MADISON, Wis. – Right-to-work goes on trial in Dane County on Thursday morning.
The Machinists Local Lodge 1061 at 10 a.m. is slated to argue its case in a Dane County court that Wisconsin’s right-to-work law, signed by Gov. Scott Walker last March, is unconstitutional. The union filed its original lawsuit one day after Walker signed the bill.
Local 1061, an affiliate of the International Association of Machinists District 10 and two other labor groups, insist that the law requires unions to provide a service – workplace “representation” to nonunion workers without being compensated.
The local’s constitutional claims, however, ignore the fact that unions have the option to only bargain for their members and are not obligated to negotiate for employees who chosen not to join.
Wisconsin became the 25th right-to-work state, ending compulsory union dues in the state’s private-sector organized labor shops. Workers may now opt-out of paying union dues and many have.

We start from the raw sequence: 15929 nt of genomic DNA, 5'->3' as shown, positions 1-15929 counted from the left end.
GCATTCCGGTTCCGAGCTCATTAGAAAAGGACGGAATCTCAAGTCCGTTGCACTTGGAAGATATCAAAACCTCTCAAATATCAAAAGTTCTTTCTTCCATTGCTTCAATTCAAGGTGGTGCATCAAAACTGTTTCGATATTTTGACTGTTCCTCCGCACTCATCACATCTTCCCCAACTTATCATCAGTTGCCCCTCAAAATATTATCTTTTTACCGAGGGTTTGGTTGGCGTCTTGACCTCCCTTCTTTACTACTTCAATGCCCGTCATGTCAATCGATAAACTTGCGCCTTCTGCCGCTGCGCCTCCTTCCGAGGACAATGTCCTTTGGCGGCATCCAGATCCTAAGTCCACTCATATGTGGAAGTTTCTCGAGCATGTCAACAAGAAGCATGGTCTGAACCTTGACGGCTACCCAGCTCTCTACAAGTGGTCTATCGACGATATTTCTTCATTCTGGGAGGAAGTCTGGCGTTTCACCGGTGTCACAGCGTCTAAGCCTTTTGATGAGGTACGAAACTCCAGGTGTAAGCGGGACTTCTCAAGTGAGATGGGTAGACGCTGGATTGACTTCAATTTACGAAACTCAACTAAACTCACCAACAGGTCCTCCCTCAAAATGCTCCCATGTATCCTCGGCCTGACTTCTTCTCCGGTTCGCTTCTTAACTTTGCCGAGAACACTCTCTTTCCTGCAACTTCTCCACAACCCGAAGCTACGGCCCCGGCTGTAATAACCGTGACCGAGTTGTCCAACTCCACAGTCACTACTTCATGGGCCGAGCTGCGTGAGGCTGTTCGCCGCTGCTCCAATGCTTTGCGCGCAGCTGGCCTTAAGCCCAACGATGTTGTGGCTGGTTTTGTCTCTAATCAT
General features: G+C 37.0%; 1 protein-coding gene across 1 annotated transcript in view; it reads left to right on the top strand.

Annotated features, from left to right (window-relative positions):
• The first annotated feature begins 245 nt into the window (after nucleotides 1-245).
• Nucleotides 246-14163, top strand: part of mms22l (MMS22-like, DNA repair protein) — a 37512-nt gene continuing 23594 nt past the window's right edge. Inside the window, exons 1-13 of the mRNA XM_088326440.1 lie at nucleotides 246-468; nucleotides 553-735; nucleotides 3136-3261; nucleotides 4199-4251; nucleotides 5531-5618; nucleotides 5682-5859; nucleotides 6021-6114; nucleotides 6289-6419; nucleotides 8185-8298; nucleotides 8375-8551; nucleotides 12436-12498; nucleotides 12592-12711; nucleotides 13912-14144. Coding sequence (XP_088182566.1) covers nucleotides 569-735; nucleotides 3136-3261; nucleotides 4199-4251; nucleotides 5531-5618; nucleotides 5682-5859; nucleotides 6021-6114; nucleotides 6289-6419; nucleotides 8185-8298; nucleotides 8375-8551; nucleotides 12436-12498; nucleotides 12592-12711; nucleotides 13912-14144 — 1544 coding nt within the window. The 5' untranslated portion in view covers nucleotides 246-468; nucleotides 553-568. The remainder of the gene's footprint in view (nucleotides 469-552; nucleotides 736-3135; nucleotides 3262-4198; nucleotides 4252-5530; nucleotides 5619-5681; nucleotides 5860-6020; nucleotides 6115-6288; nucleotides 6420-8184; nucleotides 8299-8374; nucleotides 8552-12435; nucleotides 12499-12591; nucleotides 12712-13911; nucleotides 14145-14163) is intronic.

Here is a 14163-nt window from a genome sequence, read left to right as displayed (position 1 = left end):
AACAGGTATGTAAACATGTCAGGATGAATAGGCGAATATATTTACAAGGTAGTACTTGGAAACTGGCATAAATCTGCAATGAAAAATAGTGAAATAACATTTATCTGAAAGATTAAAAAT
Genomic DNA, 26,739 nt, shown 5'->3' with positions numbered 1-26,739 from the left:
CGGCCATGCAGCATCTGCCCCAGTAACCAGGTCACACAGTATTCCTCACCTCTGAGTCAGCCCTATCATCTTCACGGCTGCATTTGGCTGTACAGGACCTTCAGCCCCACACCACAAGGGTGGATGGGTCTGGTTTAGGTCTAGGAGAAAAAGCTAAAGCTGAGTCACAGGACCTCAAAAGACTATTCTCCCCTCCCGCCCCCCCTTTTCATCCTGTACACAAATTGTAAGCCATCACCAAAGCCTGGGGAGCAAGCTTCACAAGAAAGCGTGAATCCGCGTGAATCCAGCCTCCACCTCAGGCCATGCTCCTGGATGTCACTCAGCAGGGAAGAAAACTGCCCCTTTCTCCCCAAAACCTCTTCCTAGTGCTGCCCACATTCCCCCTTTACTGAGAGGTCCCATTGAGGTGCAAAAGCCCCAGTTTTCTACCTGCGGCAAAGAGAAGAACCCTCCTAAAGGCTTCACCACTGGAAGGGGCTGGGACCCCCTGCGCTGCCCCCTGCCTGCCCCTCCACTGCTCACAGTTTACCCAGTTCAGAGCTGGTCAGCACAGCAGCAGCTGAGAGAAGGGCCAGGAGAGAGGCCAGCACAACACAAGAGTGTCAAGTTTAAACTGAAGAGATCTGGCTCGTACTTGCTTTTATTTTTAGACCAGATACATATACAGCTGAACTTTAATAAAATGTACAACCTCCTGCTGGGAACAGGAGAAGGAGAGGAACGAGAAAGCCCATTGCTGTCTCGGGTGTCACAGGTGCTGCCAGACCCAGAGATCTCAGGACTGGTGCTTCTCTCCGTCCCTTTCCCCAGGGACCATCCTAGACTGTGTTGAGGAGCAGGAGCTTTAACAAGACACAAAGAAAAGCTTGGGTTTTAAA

Union membership in Wisconsin plummeted from 11.7 percent in 2014, to 8.3 percent in 2015, according to the U.S. Bureau of Labor Statistics.
“These sums (dues) are the primary source of income for these organizations, without which they would be unable to fulfill their purposes of collective bargaining and the representation of employees, including nonmembers employees,” the unions’ lawsuit argues.
Right-to-work laws have been found to be within constitutional bounds in multiple challenges. In Indiana, the Supreme Court upheld the state’s right-to-work law, and that decision was upheld by a federal appeals court.
The Virgina-based National Right to Work Legal Defense Foundation and the Wisconsin Institute for Law & Liberty intervened on behalf of four nonunion employees in Wisconsin who were required to pay union dues as a condition of employment prior to the enactment of Wisconsin’s right-to-work law.
Within days of seeking a temporary injunction against the, Dane County Circuit Court Judge William Foust rejected the request.
“Irreparable harm is speculative,” the judge said of the unions’ claims.
“Wisconsin’s Right to Work law was a victory for workplace freedom, but union officials have never relinquished their forced-dues privileges without a fight,” Mark Mix, president of the foundation, said in a statement last year. “Fortunately, our staff attorneys have a great deal of experience defending state Right to Work laws in court.”